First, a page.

For what value ofawill a circle centered at (2, -3) pass through points (1,a) and (a,3) in the standard (x,y) plane?

The answer should be 3, but how?? And how would you find the radius too? :(

Printable View

- Dec 18th 2010, 03:11 AMdannycCircle problem
For what value of

*a*will a circle centered at (2, -3) pass through points (1,a) and (a,3) in the standard (x,y) plane?

The answer should be 3, but how?? And how would you find the radius too? :( - Dec 18th 2010, 03:16 AMProve It
Since it's a circle, the distance from the centre to any point will be the same.

So $\displaystyle \displaystyle \sqrt{(2-1)^2 + (-3-a)^2} = \sqrt{(2-a)^2 + (-3-3)^2}$

$\displaystyle \displaystyle \sqrt{1 + 9 + 6a + a^2} = \sqrt{4 - 4a + a^2 + 36}$

$\displaystyle \displaystyle \sqrt{a^2 + 6a + 10} = \sqrt{a^2 - 4a + 40}$

$\displaystyle \displaystyle a^2 + 6a + 10 = a^2 - 4a + 40$

$\displaystyle \displaystyle 6a + 10 = -4a + 40$

$\displaystyle \displaystyle 10a + 10 = 40$

$\displaystyle \displaystyle a + 1 = 4$

$\displaystyle \displaystyle a= 3$. - Dec 18th 2010, 04:12 AMArchie Meade
The circle equation is Pythagoras' theorem applied to all points (x, y) on the circumference and the centre (2, -3).

$\displaystyle \left(x-x_c\right)^2+\left(y-y_c\right)^2=R^2$

Use the 2 given points to find "a"

$\displaystyle (x-2)^2+(y--3)^2=R^2$

$\displaystyle (1-2)^2+(a+3)^2=R^2\;\;for\;\;(x,y)=(1,a)$

$\displaystyle (a-2)^2+(3+3)^2=R^2\;\;for\;\;(x,y)=(a,3)$

therefore solve for

$\displaystyle (a-2)^2+6^2=(-1)^2+(a+3)^2$

as "Prove It" showed.

Alternatively, if you use the $\displaystyle x^2+y^2+2gx+2fy+c=0$ form

then the centre is $\displaystyle (-g,-f)=(2,-3)$

Therefore

$\displaystyle 1+a^2-4(1)+6a+c=0$

$\displaystyle a^2+9-4a+6(3)+c=0$

In solving these, $\displaystyle a^2$ and $\displaystyle c$ are eliminated, to give

$\displaystyle 6a-3=27-4a\Rightarrow\ 10a=30$

Quote:

And how would you find the radius too? :(

$\displaystyle (-1)^2+(a+3)^2=R^2\Rightarrow\ 1+6^2=R^2\Rightarrow\ R=\sqrt{37}$ - Dec 18th 2010, 04:43 AMdannyc
Thanks you guys! :) I get it now :) Just a quick thought though, without knowing what a is, could you have found the radius by taking the x coordinate from both points and taking the y coordinate from both points?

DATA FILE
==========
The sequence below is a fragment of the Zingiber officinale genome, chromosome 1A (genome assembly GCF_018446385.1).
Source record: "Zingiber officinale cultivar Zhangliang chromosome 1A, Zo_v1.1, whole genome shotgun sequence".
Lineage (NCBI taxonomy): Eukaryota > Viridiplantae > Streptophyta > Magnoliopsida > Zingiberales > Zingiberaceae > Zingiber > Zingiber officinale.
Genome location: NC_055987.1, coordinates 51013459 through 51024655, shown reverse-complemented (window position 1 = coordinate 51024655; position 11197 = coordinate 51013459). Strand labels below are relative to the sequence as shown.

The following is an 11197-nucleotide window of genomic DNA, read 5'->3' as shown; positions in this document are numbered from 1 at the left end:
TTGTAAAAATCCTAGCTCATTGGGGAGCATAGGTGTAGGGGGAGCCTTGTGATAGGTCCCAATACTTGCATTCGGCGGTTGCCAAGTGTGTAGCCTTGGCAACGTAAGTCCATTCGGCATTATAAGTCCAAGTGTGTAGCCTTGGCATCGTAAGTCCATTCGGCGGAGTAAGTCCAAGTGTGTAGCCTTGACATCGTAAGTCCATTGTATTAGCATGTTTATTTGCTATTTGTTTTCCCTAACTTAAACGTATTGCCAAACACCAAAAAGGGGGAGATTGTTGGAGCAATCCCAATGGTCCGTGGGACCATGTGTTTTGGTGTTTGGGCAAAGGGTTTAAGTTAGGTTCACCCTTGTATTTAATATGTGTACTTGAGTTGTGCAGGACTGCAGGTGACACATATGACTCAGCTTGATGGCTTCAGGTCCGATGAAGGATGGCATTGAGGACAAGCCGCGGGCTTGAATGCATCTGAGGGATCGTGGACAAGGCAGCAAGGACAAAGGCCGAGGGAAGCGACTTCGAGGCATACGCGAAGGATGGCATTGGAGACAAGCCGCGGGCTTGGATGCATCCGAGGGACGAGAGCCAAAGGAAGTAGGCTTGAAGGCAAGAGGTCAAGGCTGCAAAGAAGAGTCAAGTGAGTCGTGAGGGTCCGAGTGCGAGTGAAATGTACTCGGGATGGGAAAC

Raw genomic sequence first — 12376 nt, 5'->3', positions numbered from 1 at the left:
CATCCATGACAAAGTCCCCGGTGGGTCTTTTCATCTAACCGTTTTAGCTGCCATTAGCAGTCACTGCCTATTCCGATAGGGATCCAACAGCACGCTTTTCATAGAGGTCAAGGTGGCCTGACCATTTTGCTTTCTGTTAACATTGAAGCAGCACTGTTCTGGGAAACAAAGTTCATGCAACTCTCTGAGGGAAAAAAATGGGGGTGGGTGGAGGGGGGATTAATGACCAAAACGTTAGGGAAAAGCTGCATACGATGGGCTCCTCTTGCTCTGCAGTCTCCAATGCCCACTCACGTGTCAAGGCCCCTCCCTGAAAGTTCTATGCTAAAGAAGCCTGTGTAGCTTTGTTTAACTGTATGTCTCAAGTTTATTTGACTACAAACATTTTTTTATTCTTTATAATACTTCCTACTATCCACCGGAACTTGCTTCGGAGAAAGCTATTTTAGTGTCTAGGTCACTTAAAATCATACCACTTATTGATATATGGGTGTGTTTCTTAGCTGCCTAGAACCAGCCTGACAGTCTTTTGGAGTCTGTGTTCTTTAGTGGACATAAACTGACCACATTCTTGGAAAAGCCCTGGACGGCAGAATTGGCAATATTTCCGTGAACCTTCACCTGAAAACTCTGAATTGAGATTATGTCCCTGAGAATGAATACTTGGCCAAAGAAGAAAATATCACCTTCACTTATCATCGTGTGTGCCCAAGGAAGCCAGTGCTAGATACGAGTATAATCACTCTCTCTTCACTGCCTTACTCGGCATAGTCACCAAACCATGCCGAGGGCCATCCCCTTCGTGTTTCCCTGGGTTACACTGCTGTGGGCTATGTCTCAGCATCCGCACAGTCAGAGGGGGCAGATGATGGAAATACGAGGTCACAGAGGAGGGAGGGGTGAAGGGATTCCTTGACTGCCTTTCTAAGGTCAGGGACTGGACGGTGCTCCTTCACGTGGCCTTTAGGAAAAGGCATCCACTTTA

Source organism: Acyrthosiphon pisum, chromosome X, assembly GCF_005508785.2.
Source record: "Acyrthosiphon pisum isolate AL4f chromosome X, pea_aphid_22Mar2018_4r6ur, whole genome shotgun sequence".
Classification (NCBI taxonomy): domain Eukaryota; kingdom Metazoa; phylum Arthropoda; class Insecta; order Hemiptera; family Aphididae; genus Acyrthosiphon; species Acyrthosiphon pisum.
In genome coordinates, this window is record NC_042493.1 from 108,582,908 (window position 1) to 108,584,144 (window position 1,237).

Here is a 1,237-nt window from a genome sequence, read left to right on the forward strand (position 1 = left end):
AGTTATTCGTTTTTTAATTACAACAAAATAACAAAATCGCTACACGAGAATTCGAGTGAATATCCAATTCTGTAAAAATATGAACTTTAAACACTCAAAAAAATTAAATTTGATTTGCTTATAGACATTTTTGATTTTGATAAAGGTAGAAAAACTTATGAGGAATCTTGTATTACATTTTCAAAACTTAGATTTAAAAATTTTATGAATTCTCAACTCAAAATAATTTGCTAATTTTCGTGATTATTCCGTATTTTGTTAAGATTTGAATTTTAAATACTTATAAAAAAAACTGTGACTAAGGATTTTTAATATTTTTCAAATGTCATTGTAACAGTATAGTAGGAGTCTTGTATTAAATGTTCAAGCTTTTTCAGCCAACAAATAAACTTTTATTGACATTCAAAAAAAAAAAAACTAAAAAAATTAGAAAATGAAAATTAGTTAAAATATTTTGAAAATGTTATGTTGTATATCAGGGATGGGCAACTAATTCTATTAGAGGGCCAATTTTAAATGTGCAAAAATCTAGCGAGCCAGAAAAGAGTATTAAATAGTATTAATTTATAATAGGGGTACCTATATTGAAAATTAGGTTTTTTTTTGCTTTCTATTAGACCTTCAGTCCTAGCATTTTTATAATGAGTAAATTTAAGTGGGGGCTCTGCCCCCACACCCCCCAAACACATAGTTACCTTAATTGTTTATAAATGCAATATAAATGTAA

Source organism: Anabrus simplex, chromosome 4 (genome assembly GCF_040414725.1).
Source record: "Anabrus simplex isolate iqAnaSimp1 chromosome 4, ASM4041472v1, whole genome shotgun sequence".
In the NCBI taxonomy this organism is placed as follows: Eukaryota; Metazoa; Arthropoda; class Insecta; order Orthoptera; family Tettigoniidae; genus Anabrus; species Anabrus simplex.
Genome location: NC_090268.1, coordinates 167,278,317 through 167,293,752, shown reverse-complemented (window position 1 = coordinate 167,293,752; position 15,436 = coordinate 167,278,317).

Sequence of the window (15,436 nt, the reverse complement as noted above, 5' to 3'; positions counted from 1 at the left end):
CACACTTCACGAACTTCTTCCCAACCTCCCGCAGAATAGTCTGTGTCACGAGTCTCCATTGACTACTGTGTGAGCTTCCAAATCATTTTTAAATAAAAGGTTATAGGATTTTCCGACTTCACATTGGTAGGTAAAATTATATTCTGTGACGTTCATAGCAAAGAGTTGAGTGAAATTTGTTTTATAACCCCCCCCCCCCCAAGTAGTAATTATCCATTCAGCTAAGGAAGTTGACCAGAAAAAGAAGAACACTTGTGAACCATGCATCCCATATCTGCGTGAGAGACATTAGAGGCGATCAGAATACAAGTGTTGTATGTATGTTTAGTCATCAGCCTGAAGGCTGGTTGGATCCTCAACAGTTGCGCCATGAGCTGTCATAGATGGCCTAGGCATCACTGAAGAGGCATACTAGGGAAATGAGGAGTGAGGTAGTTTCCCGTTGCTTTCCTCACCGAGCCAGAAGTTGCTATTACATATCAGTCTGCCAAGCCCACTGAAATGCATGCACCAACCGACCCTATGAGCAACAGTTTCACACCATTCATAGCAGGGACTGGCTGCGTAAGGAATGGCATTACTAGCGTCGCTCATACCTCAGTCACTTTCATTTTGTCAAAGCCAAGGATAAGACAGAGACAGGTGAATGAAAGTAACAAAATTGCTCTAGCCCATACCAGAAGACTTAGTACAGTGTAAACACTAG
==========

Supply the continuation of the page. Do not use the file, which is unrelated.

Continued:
I still get $\displaystyle (1 - 2)^2 + (3 + 3)^2 = r^2$ and so $\displaystyle r^2 = 37 $ (Or is this not legal since I'm using all 3 points at the same time?) - Dec 18th 2010, 04:54 AMArchie Meade
No, it doesn't work,

but you could get marked correctly in a test if the teacher did not check your work!

or if you did not state that that is what you were doing!

It would probably have been assumed that since you found the value of "a"

you were now using the point (1,a)=(1,3)

but to use y from one point and x from another point is incorrect....

$\displaystyle (x,y)$ refers to the horizontal and vertical co-ordinates of any "specific"

point on the circumference of the circle.

For example, if a circle circumference contains the points (4,3) and (0,5)

then it doesn't follow that it contains the point (4,5). - Dec 18th 2010, 04:58 AMdannyc
Thanks Archie that makes sense. Also, I never seen the other equation form of the circle with "c" before, that's pretty clever too :)

- Dec 18th 2010, 05:05 AMArchie Meade
The other one is the "multiplied out" version of

$\displaystyle (x+g)^2+(y+f)^2=R^2$

where the centre co-ordinates are labelled $\displaystyle (-g,-f)$ instead of $\displaystyle \left(x_c,y_c\right)$

Then, both sides being equal, they are subtracted...

$\displaystyle (x+g)^2+(y+f)^2-R^2=0$

so the "c" will be $\displaystyle g^2+f^2-R^2$

That version is often employed to find centre co-ordinates and radius

by algebraic solving of simultaneous equations.

It's just a convention though. No different to the first method.